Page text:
Shall We Play a Game? February 14, 2015Posted by alwaysjan in Narcissistic Personality Disorder.
Tags: Crazy making behavior, Game playing in Relationships, Ludis style, Narcissism, Narcissistic game playing, Narcissistic Personality Disorder, NPD, Playing games, War Games
Narcissistic Game Playing is the most frequently viewed post on Planetjan. Perhaps the emotional game of “Tag! You’re it!” and the subsequent chase that is the hallmark of a relationship with a narcissist resonates with readers. Just when you think you are finally IT, the narcissist runs away and expects you to give chase. If you cry out in despair, they will mock you or accuse you of being too needy. You made me run away! Just as it takes two to tango, it takes two to engage in narcissistic game playing. And there is only one way for you to WIN this game.
Those with Narcissistic Personality Disorder (NPD) are the consummate cons and this is how they roll. With such a barren inner life, narcissists derive much pleasure from engaging you, or complete strangers, in games, so they can do what they do best… bluff, evade, and even show you their poker face (though at times you might detect a snicker).
They can balance an endless number of women or “friends” like plates in the air, while giving NONE of them a second thought. They like to keep you guessing and will manufacture scenarios to make you jealous. You will never get the full story from them. There is always a missing piece of the puzzle. They like to feel that they are always in demand though actual demands scare them. Your feelings annoy them. Your attempts to explain your feelings annoy them even more. If you’re like many women, you persist. “Yes, but I am special. Things will be different with me. I can make them change.”
If this sounds at all familiar, it’s time to take off that tinfoil hat. I’m sure you really are a unique and caring person. It’s just that the narcissist doesn’t care about you as a person. In fact it’s your human needs and wants that make it impossible for them to have a relationship with you or anyone. (And yes, people have written to me who swear that “their N” has found happiness with the next person. Appearances can be deceiving. Don’t be fooled again.)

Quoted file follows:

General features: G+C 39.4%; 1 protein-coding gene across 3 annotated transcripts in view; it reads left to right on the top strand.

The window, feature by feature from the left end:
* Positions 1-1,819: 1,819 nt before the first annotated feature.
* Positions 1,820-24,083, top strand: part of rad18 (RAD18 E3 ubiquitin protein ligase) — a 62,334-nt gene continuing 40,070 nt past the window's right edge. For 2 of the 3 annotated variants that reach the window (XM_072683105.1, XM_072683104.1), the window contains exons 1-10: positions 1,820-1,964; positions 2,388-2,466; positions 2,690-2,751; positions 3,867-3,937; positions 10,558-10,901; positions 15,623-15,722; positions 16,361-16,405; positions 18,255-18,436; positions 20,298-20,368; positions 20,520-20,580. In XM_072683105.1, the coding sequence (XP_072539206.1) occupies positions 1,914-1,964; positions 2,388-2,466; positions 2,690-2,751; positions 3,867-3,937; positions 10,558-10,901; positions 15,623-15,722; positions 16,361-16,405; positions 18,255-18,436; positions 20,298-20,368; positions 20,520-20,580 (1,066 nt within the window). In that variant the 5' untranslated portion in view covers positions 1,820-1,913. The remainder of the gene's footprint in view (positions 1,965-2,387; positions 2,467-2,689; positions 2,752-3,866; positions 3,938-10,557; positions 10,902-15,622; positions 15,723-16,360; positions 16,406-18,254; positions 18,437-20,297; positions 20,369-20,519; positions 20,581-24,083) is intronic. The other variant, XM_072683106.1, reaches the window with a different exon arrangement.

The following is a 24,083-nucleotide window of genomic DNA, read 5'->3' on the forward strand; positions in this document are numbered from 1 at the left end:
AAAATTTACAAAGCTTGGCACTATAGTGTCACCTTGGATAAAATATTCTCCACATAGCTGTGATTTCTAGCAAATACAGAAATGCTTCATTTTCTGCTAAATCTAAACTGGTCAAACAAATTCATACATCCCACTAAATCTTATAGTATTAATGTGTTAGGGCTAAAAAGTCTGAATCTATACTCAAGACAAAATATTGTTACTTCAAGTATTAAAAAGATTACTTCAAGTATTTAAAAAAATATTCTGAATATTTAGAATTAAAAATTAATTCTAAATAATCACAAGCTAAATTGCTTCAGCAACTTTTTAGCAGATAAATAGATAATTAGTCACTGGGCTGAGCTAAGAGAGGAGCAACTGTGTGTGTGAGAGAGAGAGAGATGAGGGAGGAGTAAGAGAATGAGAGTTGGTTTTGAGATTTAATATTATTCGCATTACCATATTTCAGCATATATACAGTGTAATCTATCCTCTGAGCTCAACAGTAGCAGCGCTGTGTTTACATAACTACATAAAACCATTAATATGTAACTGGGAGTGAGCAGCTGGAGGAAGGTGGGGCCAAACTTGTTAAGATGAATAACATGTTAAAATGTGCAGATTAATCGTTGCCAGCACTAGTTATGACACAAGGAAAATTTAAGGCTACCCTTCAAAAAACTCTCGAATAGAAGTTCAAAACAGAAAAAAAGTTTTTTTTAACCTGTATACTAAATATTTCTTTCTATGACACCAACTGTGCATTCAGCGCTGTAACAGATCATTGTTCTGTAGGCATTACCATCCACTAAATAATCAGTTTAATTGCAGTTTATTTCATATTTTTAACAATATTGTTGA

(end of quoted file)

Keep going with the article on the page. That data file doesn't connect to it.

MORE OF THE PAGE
I was recently creating a crossword puzzle for my students online and decided to give it the title Shall We Play a Game? I couldn’t remember if I had the phrase right and ended up googling War Games, the 1983 movie, which starred an incredibly young Matthew Broderick and Ally Sheedy. I hadn’t seen the movie since last century, so I fell down the Wikipedia hole. Bear with me because this explains how to beat the narcissist at his/her own game.
In the movie, Professor Falken is an Artificial Intelligence researcher who designed a “Thermonuclear War Game.” The backdoor password is the name of his dead son, Joshua. and the computer identifies itself as “Joshua.” David (Broderick) is the slacker hacker who inadvertently activates the game when Joshua asks, “Shall we play a game?” It soon becomes clear that this is not a game.
The countdown to WW III begins with David and his friend, Jennifer (Sheedy,) frantically trying to locate Professor Falken. Even after he’s found, all seems lost until Falken and David direct “Joshua” to play tic-tac-toe against itself. This results in a long string of ties, forcing the computer to learn the concept of an unwinnable game. Joshua obtains the missile code, but before launching, it cycles through all the nuclear war scenarios it has devised, finding they too all result in stalemates (“WINNER: NONE”). Joshua concludes that nuclear warfare is “a strange game” in which “the only winning move is not to play.” The computer then offers to play “a nice game of chess,” and relinquishes control of NORAD and the missiles averting nuclear disaster. The only way for you to win this game is NOT to play. Game over. Disaster averted. Life goes on. Upbeat music. Closing credits.